Only a president long shielded from criticism and accountability could make the kind of State of the Union speech President Obama did Tuesday night. It's hard to know where to begin, given his repetition of tired ideas from his previous SOTUs, his taking credit for successful policies he resisted and omitting failed ones he promoted, his numerous misrepresentations on issues big and small, and his glaring refusal to address the main issues that threaten the nation.
Let me touch on just a few highlights in this brief space.
Excessive spending is the primary threat to our nation's and Americans' financial future, yet Obama glossed over it and distorted his record.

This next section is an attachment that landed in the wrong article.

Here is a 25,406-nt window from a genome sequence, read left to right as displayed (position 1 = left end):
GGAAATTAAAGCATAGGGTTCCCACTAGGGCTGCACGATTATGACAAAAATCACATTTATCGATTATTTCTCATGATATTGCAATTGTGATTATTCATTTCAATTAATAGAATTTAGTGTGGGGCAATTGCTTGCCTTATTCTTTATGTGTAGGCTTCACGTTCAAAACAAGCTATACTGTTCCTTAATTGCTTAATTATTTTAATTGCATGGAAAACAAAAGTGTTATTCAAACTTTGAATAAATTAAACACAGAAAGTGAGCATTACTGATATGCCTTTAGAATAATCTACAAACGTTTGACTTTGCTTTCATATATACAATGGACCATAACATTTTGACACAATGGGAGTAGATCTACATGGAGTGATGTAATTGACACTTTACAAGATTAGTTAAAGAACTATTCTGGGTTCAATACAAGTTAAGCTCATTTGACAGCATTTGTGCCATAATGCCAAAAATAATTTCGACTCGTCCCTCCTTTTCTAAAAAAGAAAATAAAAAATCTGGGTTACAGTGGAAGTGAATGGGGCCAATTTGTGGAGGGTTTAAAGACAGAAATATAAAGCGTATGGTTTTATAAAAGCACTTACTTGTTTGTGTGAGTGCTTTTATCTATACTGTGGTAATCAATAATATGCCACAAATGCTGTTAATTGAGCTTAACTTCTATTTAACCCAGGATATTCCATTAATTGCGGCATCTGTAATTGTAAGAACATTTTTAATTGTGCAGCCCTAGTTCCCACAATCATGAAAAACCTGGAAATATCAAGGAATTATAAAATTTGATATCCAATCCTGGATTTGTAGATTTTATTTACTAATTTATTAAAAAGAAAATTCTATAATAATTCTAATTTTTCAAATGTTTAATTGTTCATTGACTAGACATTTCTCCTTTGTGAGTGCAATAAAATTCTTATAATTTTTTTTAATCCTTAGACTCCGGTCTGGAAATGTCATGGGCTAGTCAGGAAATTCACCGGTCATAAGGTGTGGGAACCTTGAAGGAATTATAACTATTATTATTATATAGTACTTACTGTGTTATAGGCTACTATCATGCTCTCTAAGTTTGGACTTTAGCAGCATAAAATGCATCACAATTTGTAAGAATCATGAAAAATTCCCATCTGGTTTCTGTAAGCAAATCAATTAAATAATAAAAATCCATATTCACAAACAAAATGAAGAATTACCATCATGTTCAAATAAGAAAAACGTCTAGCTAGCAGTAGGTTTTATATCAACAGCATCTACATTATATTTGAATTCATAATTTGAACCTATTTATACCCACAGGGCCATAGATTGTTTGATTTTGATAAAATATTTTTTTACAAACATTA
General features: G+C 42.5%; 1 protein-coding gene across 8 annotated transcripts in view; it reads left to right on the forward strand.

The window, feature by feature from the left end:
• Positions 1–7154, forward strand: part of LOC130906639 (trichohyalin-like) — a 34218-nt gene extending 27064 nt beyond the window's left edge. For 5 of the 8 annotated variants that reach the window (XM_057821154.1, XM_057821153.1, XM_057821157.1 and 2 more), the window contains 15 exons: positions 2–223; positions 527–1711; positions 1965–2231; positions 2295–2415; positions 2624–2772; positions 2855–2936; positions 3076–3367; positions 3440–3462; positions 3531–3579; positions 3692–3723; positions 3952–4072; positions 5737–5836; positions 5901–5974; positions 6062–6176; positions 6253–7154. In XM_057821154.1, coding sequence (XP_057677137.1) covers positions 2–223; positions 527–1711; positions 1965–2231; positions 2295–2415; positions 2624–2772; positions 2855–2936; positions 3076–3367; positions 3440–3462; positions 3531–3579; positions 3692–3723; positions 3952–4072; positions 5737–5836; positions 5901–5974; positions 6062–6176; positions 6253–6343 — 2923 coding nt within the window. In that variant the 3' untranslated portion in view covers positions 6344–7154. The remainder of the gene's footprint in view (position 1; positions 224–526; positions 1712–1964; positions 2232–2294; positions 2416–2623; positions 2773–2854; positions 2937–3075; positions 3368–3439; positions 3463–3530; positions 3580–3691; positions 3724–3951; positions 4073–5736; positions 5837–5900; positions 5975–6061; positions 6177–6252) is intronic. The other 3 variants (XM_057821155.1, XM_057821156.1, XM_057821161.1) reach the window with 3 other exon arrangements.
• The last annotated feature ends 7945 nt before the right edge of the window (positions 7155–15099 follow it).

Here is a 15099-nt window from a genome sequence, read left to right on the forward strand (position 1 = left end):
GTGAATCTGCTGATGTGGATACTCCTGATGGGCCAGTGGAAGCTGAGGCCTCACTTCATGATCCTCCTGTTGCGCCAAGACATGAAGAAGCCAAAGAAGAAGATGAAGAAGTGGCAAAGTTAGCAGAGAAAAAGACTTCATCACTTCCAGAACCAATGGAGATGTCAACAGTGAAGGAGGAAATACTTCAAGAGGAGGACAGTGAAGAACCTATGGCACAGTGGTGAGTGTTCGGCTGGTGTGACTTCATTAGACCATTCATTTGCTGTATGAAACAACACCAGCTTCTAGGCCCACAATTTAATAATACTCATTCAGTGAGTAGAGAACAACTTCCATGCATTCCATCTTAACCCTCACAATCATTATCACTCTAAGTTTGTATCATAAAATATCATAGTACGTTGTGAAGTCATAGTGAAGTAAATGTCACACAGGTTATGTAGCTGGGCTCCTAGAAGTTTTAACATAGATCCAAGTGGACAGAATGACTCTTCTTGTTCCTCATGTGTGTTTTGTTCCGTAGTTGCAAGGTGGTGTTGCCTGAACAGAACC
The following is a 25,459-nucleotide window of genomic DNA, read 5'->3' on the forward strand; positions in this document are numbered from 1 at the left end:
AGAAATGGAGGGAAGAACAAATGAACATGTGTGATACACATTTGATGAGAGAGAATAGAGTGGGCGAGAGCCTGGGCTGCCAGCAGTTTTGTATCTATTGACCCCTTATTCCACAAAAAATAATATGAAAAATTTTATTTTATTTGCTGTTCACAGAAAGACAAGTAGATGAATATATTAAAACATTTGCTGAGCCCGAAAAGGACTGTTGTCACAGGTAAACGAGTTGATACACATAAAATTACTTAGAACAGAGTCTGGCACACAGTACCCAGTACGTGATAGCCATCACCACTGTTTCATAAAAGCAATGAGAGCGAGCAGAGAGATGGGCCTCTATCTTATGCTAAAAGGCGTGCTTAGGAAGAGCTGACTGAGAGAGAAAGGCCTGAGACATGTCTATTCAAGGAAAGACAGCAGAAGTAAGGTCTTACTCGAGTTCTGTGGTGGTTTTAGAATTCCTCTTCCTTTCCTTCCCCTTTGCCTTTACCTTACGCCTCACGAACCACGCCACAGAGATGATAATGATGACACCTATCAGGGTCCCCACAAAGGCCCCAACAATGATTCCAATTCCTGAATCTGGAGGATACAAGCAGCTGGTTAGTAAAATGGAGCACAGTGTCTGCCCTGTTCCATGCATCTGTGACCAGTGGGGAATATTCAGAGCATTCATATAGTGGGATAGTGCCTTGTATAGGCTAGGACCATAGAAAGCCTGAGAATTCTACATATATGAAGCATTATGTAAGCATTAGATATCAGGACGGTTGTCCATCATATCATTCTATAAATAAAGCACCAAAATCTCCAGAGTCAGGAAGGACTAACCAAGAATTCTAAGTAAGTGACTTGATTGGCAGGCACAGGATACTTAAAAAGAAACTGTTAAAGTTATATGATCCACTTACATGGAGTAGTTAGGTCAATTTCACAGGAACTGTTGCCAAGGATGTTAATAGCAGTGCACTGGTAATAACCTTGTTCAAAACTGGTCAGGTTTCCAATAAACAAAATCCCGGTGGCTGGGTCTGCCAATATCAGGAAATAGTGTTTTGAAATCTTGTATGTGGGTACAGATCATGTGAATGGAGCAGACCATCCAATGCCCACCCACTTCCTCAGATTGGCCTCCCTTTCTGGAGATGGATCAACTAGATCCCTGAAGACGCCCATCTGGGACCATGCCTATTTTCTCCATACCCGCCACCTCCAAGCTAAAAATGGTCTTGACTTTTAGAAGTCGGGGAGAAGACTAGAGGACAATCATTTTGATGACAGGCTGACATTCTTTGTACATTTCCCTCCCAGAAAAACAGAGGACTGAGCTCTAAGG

He said, "We've already agreed to more than $2 trillion in cuts and savings. But we need to do more." But everyone knows he's had to be dragged kicking and screaming to the cutting table. His unrelenting passion is spending. Even The Washington Post said, "Obama does not mention that Republicans forced him to accept $2 trillion in budget cuts during the debt-ceiling impasse."
Obama said, "I'm prepared to make more reforms that rein in the long-term costs of Medicare and Medicaid and strengthen Social Security, so long as those programs remain a guarantee of security for seniors." Well, that's mighty magnanimous of him, but why is he so grudging about it? As president, he should be singularly focused on entitlement reform. Yet he has obstructed and demagogued such reforms. His condition that the "programs remain a guarantee of security for seniors" is completely dishonest, because Paul Ryan's plan did just that and he rejected it while ridiculing and demonizing Ryan.